- Lifestyle & Sports
- 29 Oct 19
Ginger & Wasabi Stout was yet to be invented in the '70s, a time when Liebfraumilch reigned supreme, and veganism was still considered a mortal sin.
An indication of the state of gastronomic Ireland in 1977 is that the standard response in even quite posh restaurants to asking for the wine-list was "Blue or Black?" - those being Blue Nun and Black Tower, the horrific crimes against grapes inflicted on us and our British neighbours by sadistic Germans.
Of all the foodie discussions that may have been had back then, "Which Japanese ramen joint are we going to later?" was not among them. Other words and terms that had yet to enter into Irish culinary usage included 'dry-roasted', 'decaf', 'latte', 'sourdough', 'microwaveable', 'probiotic', 'eco-conscious', 'hummus', 'bagel', 'stir-fried', 'bao bun', 'Ballygowan', 'craft', 'artisan', 'bok choy', 'balsamic', 'stir-fry', 'haloumi', 'sustainable', 'diet', 'healthy', 'tofu', 'avocado', 'smashed', 'pulled', 'kumquat', 'celeriac', 'burrito', 'Pringles', 'poppadum', 'lemongrass', 'sashimi' or 'emulsion' used in any other context than painting the kitchen.
Asking for a "nice runny Gorgonzola, please" in a supermarket was enough to get you sectioned, and the parish priest would have been summonsed if you'd confessed to your parents that you were a vegetarian or, worse still, of the vegan persuasion.
It was therefore considered pretty damn radical, nay seditious, that space was found in the early issues of Hot Press for a Wholefood column. Written with great authority by John and Dolores McLoughlin who didn't mind having the V-word flung at them, it urged that, "Vegetables should be cut from yin to yang, according to what way they are found growing." The Punk Wars may have been raging outside, but inside their sauté pan it was still Woodstock.
Along with an endless variety of ways to cook millet, which like cassettes is surely overdue a revival, there were tips on boiling corn on the cob (stick in a pan of very hot water) and whipping up a light and fluffy pancake battery (proofreading wasn't necessarily an HP strong point back then).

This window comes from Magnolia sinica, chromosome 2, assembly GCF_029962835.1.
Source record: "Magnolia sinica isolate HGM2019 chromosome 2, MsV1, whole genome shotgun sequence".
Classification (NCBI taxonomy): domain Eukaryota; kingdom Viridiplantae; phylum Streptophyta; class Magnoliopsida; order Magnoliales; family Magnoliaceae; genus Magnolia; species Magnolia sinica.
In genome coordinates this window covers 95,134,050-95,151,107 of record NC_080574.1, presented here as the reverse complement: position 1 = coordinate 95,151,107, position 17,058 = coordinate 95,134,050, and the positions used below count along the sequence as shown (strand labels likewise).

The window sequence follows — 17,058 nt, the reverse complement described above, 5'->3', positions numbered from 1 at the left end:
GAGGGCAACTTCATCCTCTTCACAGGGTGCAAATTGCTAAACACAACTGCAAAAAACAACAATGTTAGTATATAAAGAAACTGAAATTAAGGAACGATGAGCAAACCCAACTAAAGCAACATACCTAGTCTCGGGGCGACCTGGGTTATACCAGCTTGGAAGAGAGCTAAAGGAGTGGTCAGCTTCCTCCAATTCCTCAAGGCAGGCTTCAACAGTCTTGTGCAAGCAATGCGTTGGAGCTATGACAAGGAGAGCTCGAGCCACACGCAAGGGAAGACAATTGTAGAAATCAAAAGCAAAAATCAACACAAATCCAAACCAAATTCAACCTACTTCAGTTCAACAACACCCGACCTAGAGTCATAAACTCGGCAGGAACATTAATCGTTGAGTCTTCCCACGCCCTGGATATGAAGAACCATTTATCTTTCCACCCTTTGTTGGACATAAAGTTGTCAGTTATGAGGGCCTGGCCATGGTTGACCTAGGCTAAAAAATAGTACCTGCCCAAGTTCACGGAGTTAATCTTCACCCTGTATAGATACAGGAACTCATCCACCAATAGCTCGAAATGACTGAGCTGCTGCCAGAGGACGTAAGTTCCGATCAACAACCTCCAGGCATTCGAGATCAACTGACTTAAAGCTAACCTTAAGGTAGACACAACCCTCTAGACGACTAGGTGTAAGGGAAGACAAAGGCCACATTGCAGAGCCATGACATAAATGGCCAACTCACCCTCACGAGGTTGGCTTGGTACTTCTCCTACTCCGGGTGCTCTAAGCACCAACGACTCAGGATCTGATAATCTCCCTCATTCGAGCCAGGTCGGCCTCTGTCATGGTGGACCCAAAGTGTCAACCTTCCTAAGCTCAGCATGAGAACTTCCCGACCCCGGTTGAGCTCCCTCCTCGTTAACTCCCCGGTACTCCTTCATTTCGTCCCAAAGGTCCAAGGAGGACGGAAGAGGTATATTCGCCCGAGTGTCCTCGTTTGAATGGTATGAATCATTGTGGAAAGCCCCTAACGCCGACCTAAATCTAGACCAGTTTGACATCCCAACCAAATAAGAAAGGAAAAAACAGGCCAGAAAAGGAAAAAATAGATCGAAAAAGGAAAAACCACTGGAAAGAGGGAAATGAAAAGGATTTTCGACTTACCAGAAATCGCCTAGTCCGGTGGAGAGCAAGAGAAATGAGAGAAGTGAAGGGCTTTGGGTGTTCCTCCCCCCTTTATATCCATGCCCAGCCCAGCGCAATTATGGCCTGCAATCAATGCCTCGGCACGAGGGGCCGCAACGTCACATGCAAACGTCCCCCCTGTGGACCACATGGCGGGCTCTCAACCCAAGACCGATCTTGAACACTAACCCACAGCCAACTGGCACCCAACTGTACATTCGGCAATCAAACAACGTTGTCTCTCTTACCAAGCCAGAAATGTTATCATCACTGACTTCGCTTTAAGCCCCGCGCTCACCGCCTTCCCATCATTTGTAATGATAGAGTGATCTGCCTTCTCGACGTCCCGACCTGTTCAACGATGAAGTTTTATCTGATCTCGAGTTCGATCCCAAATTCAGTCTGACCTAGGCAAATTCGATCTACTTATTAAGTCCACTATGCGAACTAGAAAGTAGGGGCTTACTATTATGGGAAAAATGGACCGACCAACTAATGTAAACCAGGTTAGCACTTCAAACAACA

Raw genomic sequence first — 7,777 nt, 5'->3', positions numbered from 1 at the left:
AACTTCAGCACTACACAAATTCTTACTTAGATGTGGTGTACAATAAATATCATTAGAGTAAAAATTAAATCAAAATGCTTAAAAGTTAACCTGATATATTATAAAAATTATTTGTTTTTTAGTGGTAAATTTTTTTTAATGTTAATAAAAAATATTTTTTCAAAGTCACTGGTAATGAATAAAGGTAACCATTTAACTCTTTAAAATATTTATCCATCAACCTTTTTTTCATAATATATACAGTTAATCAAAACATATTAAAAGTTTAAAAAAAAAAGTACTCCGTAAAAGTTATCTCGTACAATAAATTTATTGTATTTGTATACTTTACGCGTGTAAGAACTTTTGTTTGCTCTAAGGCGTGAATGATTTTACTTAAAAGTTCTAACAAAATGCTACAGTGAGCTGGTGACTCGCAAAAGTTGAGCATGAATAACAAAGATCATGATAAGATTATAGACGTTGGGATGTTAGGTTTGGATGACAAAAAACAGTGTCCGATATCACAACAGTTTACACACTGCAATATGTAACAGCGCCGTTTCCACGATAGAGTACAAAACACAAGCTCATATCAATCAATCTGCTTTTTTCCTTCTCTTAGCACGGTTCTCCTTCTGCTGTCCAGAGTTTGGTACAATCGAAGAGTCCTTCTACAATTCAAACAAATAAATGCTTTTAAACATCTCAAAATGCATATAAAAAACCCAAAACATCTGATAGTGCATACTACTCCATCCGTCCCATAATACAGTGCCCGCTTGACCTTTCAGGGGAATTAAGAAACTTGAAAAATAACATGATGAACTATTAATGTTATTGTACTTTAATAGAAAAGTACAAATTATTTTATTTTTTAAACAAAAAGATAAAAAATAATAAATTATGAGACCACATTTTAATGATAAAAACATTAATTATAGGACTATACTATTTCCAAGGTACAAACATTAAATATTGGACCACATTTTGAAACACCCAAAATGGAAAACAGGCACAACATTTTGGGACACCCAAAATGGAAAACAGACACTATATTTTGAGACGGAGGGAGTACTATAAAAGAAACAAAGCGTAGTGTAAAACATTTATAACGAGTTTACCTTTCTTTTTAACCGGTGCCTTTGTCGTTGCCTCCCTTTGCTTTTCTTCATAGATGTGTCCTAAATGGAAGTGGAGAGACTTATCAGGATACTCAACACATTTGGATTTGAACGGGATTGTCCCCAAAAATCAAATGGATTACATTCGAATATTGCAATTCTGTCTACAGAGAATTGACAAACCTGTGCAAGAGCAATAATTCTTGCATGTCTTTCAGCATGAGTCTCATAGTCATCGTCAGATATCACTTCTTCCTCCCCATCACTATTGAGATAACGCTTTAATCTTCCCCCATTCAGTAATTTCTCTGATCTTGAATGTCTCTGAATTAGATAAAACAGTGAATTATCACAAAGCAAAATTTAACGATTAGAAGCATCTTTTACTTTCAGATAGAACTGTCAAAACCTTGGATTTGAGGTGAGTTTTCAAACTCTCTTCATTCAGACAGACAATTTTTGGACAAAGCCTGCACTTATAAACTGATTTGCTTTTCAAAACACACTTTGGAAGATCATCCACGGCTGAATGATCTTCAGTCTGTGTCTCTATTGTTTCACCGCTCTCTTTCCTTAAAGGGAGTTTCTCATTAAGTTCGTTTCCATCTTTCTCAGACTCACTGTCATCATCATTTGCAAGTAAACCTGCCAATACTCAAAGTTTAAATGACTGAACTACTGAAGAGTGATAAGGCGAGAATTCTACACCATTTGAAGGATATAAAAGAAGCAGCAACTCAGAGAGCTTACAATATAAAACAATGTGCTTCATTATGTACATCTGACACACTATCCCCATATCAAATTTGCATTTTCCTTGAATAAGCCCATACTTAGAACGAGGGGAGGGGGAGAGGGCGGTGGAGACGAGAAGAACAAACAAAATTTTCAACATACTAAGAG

What you definitely wouldn't have got forty-two years ago was Guinness having a test brewery that's celebrating the Rugby World Cup with a trio of Japanese-themed beers. The tasty tipples include Yuzu Amber Ale, Ginger And Wasabi Stout and Stout Of The Rising Sun, an alcohol-free drop of the black stuff, which packs a real flavour punch. Open Thursday through Saturday, you can book a visit to the Arthur J. & Co. experimental taproom at guinnessopengate.com.
The times are also a changin' at Clonakilty who having wowed us for many a year with their black and white puddings - Blur's Alex James is a massive fan - have come up with an equally tasty veggie 'n' vegan version. Packed with onions, carrots, black beans, gluten free oats and their signature spice mix, it's a key component in the outrageously tasty clonakiltyblackpudding.ie recipe for falafel, another foodstuff that would have been considered the devil's work here back in the '70s.
To quote a wise Brighton man, we've come a long way, baby!
TIPPLE OF THE FORTNIGHT
Not content with bringing us their own very fine brews - keep your tastebuds peeled for the latest Idaho 7 edition of their Hop Adventure Series - O'Hara's have set up a distribution wing, which is why Estrella Galicia, Wild Beer, Stiegl and Oskarblues can be found on so many Irish shelves.
To that list can now be added Firestone Walker, the cult Californians whose brewmaster, Matt Brynildson, is something of a rock star having previously conjured up Goose Island's world famous IPA during his time in Chicago.
Along with such core rangers as their Pivo pilsner and Mind Haze IPA, which weigh in respectively at 5.3% and 6.2%, a limited supply of their 12.7% XXII Anniversary Ale has landed at Urban Brewing at CHQ on Custom House Quay.
A blend of six beers that have variously been aged in bourbon, rum and gin barrels, it drinks like a cross between a Belgian barley wine and port with big plumb, damson, coffee and brown sugar notes. Mr. Brynildson gets extra marks for being a massive Wilco fan.